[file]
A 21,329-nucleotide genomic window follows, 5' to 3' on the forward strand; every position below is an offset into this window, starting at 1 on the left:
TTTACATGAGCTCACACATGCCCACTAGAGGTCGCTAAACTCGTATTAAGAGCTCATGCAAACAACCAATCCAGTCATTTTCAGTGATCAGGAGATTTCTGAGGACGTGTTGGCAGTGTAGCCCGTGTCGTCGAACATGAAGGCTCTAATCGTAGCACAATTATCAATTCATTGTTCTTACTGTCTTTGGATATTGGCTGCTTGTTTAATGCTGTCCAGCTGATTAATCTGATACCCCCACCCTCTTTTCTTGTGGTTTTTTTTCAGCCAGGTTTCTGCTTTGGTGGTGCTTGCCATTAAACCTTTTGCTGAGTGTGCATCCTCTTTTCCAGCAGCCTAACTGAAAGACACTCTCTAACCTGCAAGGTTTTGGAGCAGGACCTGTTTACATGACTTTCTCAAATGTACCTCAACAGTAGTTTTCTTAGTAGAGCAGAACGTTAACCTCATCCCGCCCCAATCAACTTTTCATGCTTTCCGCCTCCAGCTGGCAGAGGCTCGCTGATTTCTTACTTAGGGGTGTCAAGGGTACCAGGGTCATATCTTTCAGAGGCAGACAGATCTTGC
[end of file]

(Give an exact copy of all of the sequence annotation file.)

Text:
A 21,329-nucleotide genomic window follows, 5' to 3' on the forward strand; every position below is an offset into this window, starting at 1 on the left:
TTTACATGAGCTCACACATGCCCACTAGAGGTCGCTAAACTCGTATTAAGAGCTCATGCAAACAACCAATCCAGTCATTTTCAGTGATCAGGAGATTTCTGAGGACGTGTTGGCAGTGTAGCCCGTGTCGTCGAACATGAAGGCTCTAATCGTAGCACAATTATCAATTCATTGTTCTTACTGTCTTTGGATATTGGCTGCTTGTTTAATGCTGTCCAGCTGATTAATCTGATACCCCCACCCTCTTTTCTTGTGGTTTTTTTTCAGCCAGGTTTCTGCTTTGGTGGTGCTTGCCATTAAACCTTTTGCTGAGTGTGCATCCTCTTTTCCAGCAGCCTAACTGAAAGACACTCTCTAACCTGCAAGGTTTTGGAGCAGGACCTGTTTACATGACTTTCTCAAATGTACCTCAACAGTAGTTTTCTTAGTAGAGCAGAACGTTAACCTCATCCCGCCCCAATCAACTTTTCATGCTTTCCGCCTCCAGCTGGCAGAGGCTCGCTGATTTCTTACTTAGGGGTGTCAAGGGTACCAGGGTCATATCTTTCAGAGGCAGACAGATCTTGC